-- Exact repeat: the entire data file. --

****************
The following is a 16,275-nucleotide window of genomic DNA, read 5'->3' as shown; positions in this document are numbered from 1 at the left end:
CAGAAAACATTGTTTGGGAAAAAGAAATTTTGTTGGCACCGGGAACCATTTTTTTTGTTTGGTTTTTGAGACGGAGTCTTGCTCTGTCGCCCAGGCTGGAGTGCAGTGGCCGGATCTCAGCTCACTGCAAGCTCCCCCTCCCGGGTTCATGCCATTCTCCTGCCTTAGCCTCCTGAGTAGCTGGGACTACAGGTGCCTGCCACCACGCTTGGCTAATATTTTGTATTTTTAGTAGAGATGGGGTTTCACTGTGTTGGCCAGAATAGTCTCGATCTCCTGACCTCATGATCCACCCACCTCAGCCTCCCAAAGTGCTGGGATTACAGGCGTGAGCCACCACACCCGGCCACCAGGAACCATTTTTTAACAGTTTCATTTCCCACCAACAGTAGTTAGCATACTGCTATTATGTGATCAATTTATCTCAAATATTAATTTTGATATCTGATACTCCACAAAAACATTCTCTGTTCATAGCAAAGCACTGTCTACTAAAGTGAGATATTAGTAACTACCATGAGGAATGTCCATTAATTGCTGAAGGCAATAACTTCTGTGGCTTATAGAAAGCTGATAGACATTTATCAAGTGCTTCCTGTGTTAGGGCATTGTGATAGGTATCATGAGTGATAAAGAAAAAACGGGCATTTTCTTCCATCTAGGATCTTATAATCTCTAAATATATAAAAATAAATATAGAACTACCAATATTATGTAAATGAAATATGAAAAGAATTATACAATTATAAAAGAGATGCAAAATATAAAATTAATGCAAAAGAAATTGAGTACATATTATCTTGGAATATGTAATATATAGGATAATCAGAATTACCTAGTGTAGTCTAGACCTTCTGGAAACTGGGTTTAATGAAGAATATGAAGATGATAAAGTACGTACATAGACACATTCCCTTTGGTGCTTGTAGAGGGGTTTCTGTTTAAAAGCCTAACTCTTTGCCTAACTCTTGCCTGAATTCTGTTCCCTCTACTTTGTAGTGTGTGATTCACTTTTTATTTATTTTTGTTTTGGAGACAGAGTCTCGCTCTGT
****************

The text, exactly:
The following is a 16,275-nucleotide window of genomic DNA, read 5'->3' as shown; positions in this document are numbered from 1 at the left end:
CAGAAAACATTGTTTGGGAAAAAGAAATTTTGTTGGCACCGGGAACCATTTTTTTTGTTTGGTTTTTGAGACGGAGTCTTGCTCTGTCGCCCAGGCTGGAGTGCAGTGGCCGGATCTCAGCTCACTGCAAGCTCCCCCTCCCGGGTTCATGCCATTCTCCTGCCTTAGCCTCCTGAGTAGCTGGGACTACAGGTGCCTGCCACCACGCTTGGCTAATATTTTGTATTTTTAGTAGAGATGGGGTTTCACTGTGTTGGCCAGAATAGTCTCGATCTCCTGACCTCATGATCCACCCACCTCAGCCTCCCAAAGTGCTGGGATTACAGGCGTGAGCCACCACACCCGGCCACCAGGAACCATTTTTTAACAGTTTCATTTCCCACCAACAGTAGTTAGCATACTGCTATTATGTGATCAATTTATCTCAAATATTAATTTTGATATCTGATACTCCACAAAAACATTCTCTGTTCATAGCAAAGCACTGTCTACTAAAGTGAGATATTAGTAACTACCATGAGGAATGTCCATTAATTGCTGAAGGCAATAACTTCTGTGGCTTATAGAAAGCTGATAGACATTTATCAAGTGCTTCCTGTGTTAGGGCATTGTGATAGGTATCATGAGTGATAAAGAAAAAACGGGCATTTTCTTCCATCTAGGATCTTATAATCTCTAAATATATAAAAATAAATATAGAACTACCAATATTATGTAAATGAAATATGAAAAGAATTATACAATTATAAAAGAGATGCAAAATATAAAATTAATGCAAAAGAAATTGAGTACATATTATCTTGGAATATGTAATATATAGGATAATCAGAATTACCTAGTGTAGTCTAGACCTTCTGGAAACTGGGTTTAATGAAGAATATGAAGATGATAAAGTACGTACATAGACACATTCCCTTTGGTGCTTGTAGAGGGGTTTCTGTTTAAAAGCCTAACTCTTTGCCTAACTCTTGCCTGAATTCTGTTCCCTCTACTTTGTAGTGTGTGATTCACTTTTTATTTATTTTTGTTTTGGAGACAGAGTCTCGCTCTGT